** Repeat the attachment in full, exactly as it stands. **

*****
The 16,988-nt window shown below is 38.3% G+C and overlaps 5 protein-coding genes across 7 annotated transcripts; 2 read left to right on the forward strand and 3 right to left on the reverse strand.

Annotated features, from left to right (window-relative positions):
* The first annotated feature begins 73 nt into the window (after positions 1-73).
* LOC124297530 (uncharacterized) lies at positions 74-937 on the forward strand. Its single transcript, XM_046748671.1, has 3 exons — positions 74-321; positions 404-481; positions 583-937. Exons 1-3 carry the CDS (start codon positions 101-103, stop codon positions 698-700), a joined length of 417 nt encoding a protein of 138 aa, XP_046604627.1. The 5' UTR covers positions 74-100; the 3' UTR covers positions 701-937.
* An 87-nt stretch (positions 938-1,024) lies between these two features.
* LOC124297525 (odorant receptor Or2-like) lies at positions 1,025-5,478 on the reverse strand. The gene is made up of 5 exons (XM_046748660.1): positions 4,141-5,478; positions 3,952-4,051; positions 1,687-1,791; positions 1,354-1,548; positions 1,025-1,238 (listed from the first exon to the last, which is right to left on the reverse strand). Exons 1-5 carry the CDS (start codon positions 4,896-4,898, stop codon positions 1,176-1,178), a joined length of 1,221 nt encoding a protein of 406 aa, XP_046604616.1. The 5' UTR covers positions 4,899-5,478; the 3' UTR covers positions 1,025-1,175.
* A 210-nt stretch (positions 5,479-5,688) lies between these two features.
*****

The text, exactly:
The 16,988-nt window shown below is 38.3% G+C and overlaps 5 protein-coding genes across 7 annotated transcripts; 2 read left to right on the forward strand and 3 right to left on the reverse strand.

Annotated features, from left to right (window-relative positions):
* The first annotated feature begins 73 nt into the window (after positions 1-73).
* LOC124297530 (uncharacterized) lies at positions 74-937 on the forward strand. Its single transcript, XM_046748671.1, has 3 exons — positions 74-321; positions 404-481; positions 583-937. Exons 1-3 carry the CDS (start codon positions 101-103, stop codon positions 698-700), a joined length of 417 nt encoding a protein of 138 aa, XP_046604627.1. The 5' UTR covers positions 74-100; the 3' UTR covers positions 701-937.
* An 87-nt stretch (positions 938-1,024) lies between these two features.
* LOC124297525 (odorant receptor Or2-like) lies at positions 1,025-5,478 on the reverse strand. The gene is made up of 5 exons (XM_046748660.1): positions 4,141-5,478; positions 3,952-4,051; positions 1,687-1,791; positions 1,354-1,548; positions 1,025-1,238 (listed from the first exon to the last, which is right to left on the reverse strand). Exons 1-5 carry the CDS (start codon positions 4,896-4,898, stop codon positions 1,176-1,178), a joined length of 1,221 nt encoding a protein of 406 aa, XP_046604616.1. The 5' UTR covers positions 4,899-5,478; the 3' UTR covers positions 1,025-1,175.
* A 210-nt stretch (positions 5,479-5,688) lies between these two features.